Abstract: Teaching trade patterns and trade gains under the Ricardian trade model is one of the most difficult tasks for teachers of international economics. We propose that the utilization of both the PPF and a labor market graph makes the understanding of Ricardian trade gains much easier.
    Keywords: Trade Gains; Ricardian Trade Model; Graph of the Labor Market
    JEL: F10
    Date: 2010–03
  6. By: Yevgeniya Shevtsova
    Abstract: In the following chapter the focus will remain on exploring the linkages between plants' exporting activity and productivity performance. However, now I will try to widen the scope of the study to explore export dynamics at the intensive and extensive margin. Indeed the existence of plant-level productivity gains from international market exposure is the corner-stone of the trade policy. Productivity gains from engagement in international trade usually serve as a main justification of the trade liberalization policies. Pre-entry productivity gains are mainly associated with a higher level of competition in international markets, which requires potential entrants to improve their efficiency before the entry. Post-entry gains usually come in the form of increased returns to innovation, economies of scale, better managerial practices, reduced X-inefficiency, etc.
    Date: 2010
  7. By: Yevgeniya Shevtsova
    Abstract: In the last quarter-century there has been a considerable increase in the openness of the Ukrainian economy. The percentage of Ukrainian exporting firms has risen sharply after the collapse of the Soviet Union in 1991 and has been exhibiting strong positive dynamics since then. At the same time the structure of Ukrainian export has undergone through some significant changes. Row materials and semi-processed products that constituted the largest part of the Ukrainian export during 1990s have been partially replaced by the manufactured products of higher levels of processing. In the current paper the research focus is made on exploring export-productivity linkages at the level of individual firms on the basis of the database covering main output sectors of the Ukrainian economy for the period 2000-2005. During the past decade increasing number of studies has emerged on the link between exporting activity and productivity at the micro-level. The literature suggested a number of ways by which engaging into international trade could be beneficial to the firm's as well as aggregate productivity growth.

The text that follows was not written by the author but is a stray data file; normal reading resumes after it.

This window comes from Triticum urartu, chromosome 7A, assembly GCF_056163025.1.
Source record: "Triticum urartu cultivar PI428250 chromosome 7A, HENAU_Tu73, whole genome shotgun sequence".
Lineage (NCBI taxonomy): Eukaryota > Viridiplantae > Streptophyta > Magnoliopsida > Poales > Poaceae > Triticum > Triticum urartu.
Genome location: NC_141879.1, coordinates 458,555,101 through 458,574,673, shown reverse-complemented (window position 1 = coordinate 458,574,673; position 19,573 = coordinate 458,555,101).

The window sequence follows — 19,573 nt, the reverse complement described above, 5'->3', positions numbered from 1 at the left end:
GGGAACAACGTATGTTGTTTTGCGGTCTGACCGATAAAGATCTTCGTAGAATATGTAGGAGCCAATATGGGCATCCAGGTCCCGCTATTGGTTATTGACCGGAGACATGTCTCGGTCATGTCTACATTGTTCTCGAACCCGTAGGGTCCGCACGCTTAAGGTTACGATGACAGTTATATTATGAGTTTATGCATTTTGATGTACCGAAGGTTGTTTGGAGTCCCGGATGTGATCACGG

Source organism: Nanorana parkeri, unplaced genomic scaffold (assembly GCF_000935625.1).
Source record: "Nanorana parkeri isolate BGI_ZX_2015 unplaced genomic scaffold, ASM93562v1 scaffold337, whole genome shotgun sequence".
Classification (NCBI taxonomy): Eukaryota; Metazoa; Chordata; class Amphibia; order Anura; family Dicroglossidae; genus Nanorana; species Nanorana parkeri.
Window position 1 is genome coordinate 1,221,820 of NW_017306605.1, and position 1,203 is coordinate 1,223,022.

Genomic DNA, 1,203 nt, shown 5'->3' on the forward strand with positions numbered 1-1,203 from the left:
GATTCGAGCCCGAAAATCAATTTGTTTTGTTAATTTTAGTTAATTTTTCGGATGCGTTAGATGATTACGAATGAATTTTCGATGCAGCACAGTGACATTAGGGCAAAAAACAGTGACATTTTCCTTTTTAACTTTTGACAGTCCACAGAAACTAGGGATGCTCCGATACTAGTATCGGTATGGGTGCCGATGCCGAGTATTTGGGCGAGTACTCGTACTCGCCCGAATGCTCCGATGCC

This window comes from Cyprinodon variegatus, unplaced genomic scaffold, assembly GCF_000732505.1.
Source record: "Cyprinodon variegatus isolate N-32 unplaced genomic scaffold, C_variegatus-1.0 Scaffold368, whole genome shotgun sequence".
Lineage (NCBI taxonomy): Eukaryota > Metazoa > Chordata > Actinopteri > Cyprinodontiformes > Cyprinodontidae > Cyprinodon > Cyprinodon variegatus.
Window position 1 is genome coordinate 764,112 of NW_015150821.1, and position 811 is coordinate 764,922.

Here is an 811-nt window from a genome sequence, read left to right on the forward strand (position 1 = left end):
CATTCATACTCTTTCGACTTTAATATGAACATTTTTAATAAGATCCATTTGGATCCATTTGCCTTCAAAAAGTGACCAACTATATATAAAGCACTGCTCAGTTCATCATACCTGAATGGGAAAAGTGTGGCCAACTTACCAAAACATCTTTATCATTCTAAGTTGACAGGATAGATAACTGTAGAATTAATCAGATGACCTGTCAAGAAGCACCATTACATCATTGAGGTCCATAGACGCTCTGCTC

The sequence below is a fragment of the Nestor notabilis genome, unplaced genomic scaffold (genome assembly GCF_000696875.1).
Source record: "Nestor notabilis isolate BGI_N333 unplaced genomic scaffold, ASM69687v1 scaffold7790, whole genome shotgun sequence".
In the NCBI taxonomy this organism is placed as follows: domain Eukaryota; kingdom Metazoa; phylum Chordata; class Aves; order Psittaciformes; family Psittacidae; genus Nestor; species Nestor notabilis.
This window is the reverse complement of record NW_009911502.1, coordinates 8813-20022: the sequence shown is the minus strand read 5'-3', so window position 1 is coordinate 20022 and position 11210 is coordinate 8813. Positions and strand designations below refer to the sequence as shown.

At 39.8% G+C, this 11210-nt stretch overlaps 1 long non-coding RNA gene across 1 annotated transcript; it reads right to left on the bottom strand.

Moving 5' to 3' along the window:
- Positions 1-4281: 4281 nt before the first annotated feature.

Date: 2010
  8. By: Stefano Federico (Bank of Italy, Economics and International Relations)
    Abstract: Using data on a sample of Italian manufacturing companies, this paper analyzes the location (at home or abroad) and the mode of organization (outsourcing versus integration) of intermediate inputs production. We find evidence of a productivity ordering (largely consistent with the assumptions in Antràs and Helpman 2004) where foreign integration is chosen by the most productive and domestic outsourcing by the least productive firms; those with medium-high productivity choose domestic integration, those with medium-low productivity foreign outsourcing. We also find that the preference for integration over outsourcing is positively related to some indicators of headquarter intensity, notably capital intensity, as predicted by Antràs (2003) and Antràs and Helpman (2004).